Although overloading of the structure itself is not the primary concern, secondary building elements e. They may fee! It then shows their effects. The countermeasures are classified according to categories of structures in which man-induced vibrations are to be expected. The loads may be of periodic or transient nature Fig. Of course, this is just a crude categorization. Other forms of motion such as rhythmic skipping during fitness classes, jazz dance sessions, foot stamping, hand clapping and body rocking at a concert, etc.
Transient Joads result primarily from a jolting motion imparting a single impulse to a structural member e. A closer look at the time function of the periodic loading reveals that considerable forces are not just transmitted in the actual frequency of the walking, skipping or dancing rhythm, but also in the frequencies of upper and lower harmonics.
A systematic categorization of man-induced loading is difficult. Apart from the aforementioned factors, the number, for example, of the people involved in the excitation plays a role as well. The following section deals first with periodic loads due to walking and running, skipping and dancing.
Then the transient loads caused by a jolling motion are briefly discussed Section 2. Pacing Rate The pacing rate f, dominates the resulting dynamic load. It is sometimes given as footfalls per second FFs , but its nature as loading frequency is more adequately expres- sed in Hz. For normal walk on horizontal surface, both Matsumoto [2.
Assuming a Gaussian normal distribution around the mean of 2. Kramer [2. For sprinting it may be as high as 5. On public pedestrian structures, however, pacing rates above 3. Forward Speed The speed or velocity of pedestrian propagation v, is coupled with the pacing rate f, through the stride length 1,. Naturally, different people may possess quite different stride lengths and paces for the same forward speed.
Figure 2. The main parameters affecting the load-time function are the following see also [2. As Fig. The weight of the test person was N. This feature disappears with increasing pacing rate and degenerates to a single maximum of sharp rise and descent when the person is running.
From low to high pacing rates, the width of the signal decreases, and the load maximum increases. While for strolling with a frequency below 1 Hz the maximum load hardly exceeds the weight of the person, it increases by a quarter or a third for 2 Hz and by a half around 2. For relatively high pacing rates above ca. For fast running the maximum load can increase to three times the weight Fig. The time function given in [2. In contrast to the behaviour during walking, ground contact during running is interrup- ted, the ratio of contact duration to pace period becoming smaller with increasing pacing rate.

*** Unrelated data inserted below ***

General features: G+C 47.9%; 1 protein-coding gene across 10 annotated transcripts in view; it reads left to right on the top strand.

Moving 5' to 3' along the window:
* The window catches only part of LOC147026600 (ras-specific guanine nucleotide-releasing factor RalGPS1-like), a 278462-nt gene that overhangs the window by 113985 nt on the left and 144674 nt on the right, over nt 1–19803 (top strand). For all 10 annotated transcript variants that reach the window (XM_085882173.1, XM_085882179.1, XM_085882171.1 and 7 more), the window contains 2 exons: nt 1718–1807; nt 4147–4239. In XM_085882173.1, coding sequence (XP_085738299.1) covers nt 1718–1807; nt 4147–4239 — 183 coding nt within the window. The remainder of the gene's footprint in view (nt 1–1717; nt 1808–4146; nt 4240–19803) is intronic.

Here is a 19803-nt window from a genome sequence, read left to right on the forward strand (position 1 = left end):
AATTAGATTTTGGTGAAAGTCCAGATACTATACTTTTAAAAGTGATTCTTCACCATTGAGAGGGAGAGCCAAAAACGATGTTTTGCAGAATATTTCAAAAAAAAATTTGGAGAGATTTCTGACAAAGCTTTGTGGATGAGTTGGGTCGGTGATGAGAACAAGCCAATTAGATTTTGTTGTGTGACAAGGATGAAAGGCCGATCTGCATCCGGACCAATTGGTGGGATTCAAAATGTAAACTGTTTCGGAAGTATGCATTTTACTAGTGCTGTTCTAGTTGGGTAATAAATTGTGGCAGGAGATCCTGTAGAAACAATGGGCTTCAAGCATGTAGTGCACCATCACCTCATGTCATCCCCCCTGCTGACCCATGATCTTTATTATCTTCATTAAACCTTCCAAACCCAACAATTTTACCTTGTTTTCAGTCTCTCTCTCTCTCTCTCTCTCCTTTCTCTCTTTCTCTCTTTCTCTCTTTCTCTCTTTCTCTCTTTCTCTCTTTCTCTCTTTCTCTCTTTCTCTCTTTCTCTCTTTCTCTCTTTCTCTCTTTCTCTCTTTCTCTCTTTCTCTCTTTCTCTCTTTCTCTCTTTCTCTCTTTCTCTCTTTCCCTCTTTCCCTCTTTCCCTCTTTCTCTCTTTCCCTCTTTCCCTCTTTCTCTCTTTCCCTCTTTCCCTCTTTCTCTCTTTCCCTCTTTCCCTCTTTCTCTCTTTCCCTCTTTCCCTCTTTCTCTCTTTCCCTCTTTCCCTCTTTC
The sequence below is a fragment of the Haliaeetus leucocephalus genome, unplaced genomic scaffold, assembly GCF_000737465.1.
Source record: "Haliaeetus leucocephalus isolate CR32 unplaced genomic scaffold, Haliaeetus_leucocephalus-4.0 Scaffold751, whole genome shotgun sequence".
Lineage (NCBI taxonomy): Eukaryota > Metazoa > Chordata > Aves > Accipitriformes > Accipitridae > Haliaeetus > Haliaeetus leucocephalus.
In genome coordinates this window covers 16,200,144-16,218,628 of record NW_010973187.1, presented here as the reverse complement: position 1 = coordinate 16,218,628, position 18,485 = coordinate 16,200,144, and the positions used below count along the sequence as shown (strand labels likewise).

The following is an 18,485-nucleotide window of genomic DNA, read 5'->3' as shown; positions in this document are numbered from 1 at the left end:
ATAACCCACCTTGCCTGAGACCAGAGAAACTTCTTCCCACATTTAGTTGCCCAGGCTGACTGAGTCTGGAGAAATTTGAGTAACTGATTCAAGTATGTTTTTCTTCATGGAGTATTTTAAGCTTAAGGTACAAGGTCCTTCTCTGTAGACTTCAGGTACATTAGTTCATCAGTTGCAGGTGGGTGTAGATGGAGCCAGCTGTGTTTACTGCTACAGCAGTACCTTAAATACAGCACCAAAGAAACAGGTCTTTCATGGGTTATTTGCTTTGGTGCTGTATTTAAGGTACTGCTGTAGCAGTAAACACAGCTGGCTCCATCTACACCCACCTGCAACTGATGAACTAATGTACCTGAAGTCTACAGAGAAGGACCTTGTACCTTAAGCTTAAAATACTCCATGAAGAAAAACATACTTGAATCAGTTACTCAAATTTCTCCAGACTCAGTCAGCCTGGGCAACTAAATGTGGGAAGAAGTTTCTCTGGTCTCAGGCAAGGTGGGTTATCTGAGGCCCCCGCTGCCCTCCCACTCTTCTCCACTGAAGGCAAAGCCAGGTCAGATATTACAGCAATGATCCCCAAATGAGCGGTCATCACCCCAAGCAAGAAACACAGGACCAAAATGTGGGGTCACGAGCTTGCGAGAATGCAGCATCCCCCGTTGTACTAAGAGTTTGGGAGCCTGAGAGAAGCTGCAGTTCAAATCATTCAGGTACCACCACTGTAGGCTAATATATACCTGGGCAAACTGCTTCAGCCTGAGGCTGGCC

If the most unfavourable combination of the different harmonics is to be captured, the phase angles need to be varied. In most cases, however, a forced vibration induced by walking is governed by just one harmonic, so that phase angles become immaterial.
Man-induced vibrations may arise from walking, running, skipping, dancing, etc. Existing publications treat by and large some isolated aspects of the problem; the present one attempts, for the first time, a systematic survey of man-induced vibrations. Machine-induced vibrations occur during the operation of all sorts of machinery and tools with rotating, oscillating or thrusting parts. The study concentrates rather on small and medium size machinery placed on floors of industrial buildings and creating a potential source of undesirable vibrations. The book is consciously intended to serve the practising structural engineer and not primarily the dynamic specialist.
Outlines some basic forms of dynamic loading which cause vibrational problems in structures. Presents information on the possibility of structural damage occurring from vibration. Discusses the human response in terms of its often being the limiting factor in terms of amplitude which can be tolerated within a structure. Details industrial vibrational problems, covering areas of traffic, piling, forced vibration and industrial plant. Williams, C. Report bugs here. Please share your general feedback.
Book written by Hugo Bachmann and Walter Ammann and published by International Association for Bridge and Structural Engineering (IABSE) in in the.
Vibrations in structures induced by man and machines
Realistic simulation of the dynamic effects of walking pedestrians on structures is still a considerable challenge. This is mainly due to the inter- and intrasubject variability of humans and their bodies and difficult-to-predict loading scenarios, including multipedestrian walking traffic and unknown human-structure interaction HSI mechanisms. Over the past three decades, several attempts have been made to simulate walking HSI in the lateral direction.
This paper presents an analytical approach to analyze the vertical vibration of a simply supported beam subjected to pedestrian-induced loads. The loading time history of an individual footstep is simplified as a rectangular force pulse, and each identical footstep load acts at different locations along the beam depending on a step length. Although the loading model is very simple, it enables us to find analytical relations between the pacing parameters and the beam response. The results showed that the dependence of the pacing period, footstep contact duration, time delay of traveling between two pedestrians on the natural period of the beam as well as the step length can influence the dynamic response of the beam significantly. Yin S.
In many plants, vibration and noise problems occur due to fluid flow, which can greatly disrupt smooth plant operations. These flow-related phenomena are called flow-induced vibration. This book explains how and why such vibrations happen and provides hints and tips on how to avoid them in future plant design.
Vibrations in structures